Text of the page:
Q: In your view, what are the primary components that make an exceptional experience?

Daniel: Great content, great context, great people. You can’t get more specific than that and be taken seriously. Some exceptional experiences in my life, in no particular order: a barfight with a bunch of Marines (I was a sailor) in a bar in Hong Kong, the first time I read Susan Sontag’s Against Interpretation, the births of my kids and midnight bathing at Peter Zumthor’s baths at Vals, Switzerland. There are many others of course, but they all include feelings and ideas (content), places (context), and people. From there the variety is endless!

Q: My experience with Portland (when I freelanced there) was the coffee was great but the pizza was terrible, is that still the case?

Daniel: Yeah, we’ve got the coffee thing pretty much nailed down. I like to put New Yorkers in their place when they brag about coffee–I was drinking Stumptown americanos in the ’90s. But it’s all a cover because we’re still getting our ass handed to us on the pizza front. We have some pretty respectable Neapolitan-style pizza options but old-fashioned American pizza? Nothing.

Peter:  You should check out “Escape from NY” a pizza shop founded by two guys from Brooklyn it’s as if they air lifted a gritty NYC pizza joint to Portland complete with gritty floors and stand up counters, I found the “experience” quite a contrast to the rest of the Pearl district.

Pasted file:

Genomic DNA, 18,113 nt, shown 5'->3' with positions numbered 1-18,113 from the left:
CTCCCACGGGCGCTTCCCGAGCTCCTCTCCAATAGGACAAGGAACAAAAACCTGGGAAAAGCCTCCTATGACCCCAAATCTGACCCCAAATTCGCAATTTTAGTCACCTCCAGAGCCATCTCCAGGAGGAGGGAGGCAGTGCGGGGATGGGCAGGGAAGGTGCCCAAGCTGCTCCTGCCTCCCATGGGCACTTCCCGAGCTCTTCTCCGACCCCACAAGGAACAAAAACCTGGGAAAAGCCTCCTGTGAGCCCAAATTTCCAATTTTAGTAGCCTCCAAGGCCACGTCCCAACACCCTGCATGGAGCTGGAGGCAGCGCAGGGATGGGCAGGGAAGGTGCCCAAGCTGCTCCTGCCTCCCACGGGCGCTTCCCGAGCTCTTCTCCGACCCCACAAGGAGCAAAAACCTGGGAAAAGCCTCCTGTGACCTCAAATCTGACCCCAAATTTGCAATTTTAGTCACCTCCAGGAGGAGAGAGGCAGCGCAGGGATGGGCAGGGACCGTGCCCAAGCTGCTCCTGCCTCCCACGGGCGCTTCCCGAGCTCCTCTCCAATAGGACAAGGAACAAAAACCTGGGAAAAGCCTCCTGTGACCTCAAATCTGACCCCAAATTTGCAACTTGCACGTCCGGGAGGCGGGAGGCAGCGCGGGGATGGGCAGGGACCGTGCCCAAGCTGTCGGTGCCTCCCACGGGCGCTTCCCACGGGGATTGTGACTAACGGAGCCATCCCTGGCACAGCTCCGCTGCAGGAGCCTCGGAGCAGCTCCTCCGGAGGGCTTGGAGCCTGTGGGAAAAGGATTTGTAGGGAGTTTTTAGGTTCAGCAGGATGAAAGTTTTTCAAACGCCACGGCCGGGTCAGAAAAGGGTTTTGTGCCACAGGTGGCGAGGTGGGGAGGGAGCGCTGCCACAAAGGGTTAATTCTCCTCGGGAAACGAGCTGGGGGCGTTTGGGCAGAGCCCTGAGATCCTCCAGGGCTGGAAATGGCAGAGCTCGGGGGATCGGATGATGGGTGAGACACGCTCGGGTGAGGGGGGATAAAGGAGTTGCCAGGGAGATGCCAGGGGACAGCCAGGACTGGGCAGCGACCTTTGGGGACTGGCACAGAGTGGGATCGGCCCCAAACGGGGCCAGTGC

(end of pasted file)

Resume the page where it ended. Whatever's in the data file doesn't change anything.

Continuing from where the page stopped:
Daniel: I’ll check that out. It has to be said though, the Pearl is hardly representative of Portland as a city, present or past! Watch Drugstore Cowboy sometime to be reminded…

Q: Experience design: how is it different than IA/UX/UI?

Daniel: Hardcore IA, UX, and UI people, trained in the last 15 years or so, have developed a highly specific technical capability that is relevant to computing infrastructure as it exists today. That infrastructure is evolving radically (the internet of things, fog & cloud computing, etc.) and those disciplines have to adapt to a new world in which they interface with humans in much more physical, emotional, and intuitive ways. The rise of the term “Experience Design” is a stopgap measure to address this issue.

Q: What’s the coolest thing you are working on at the moment?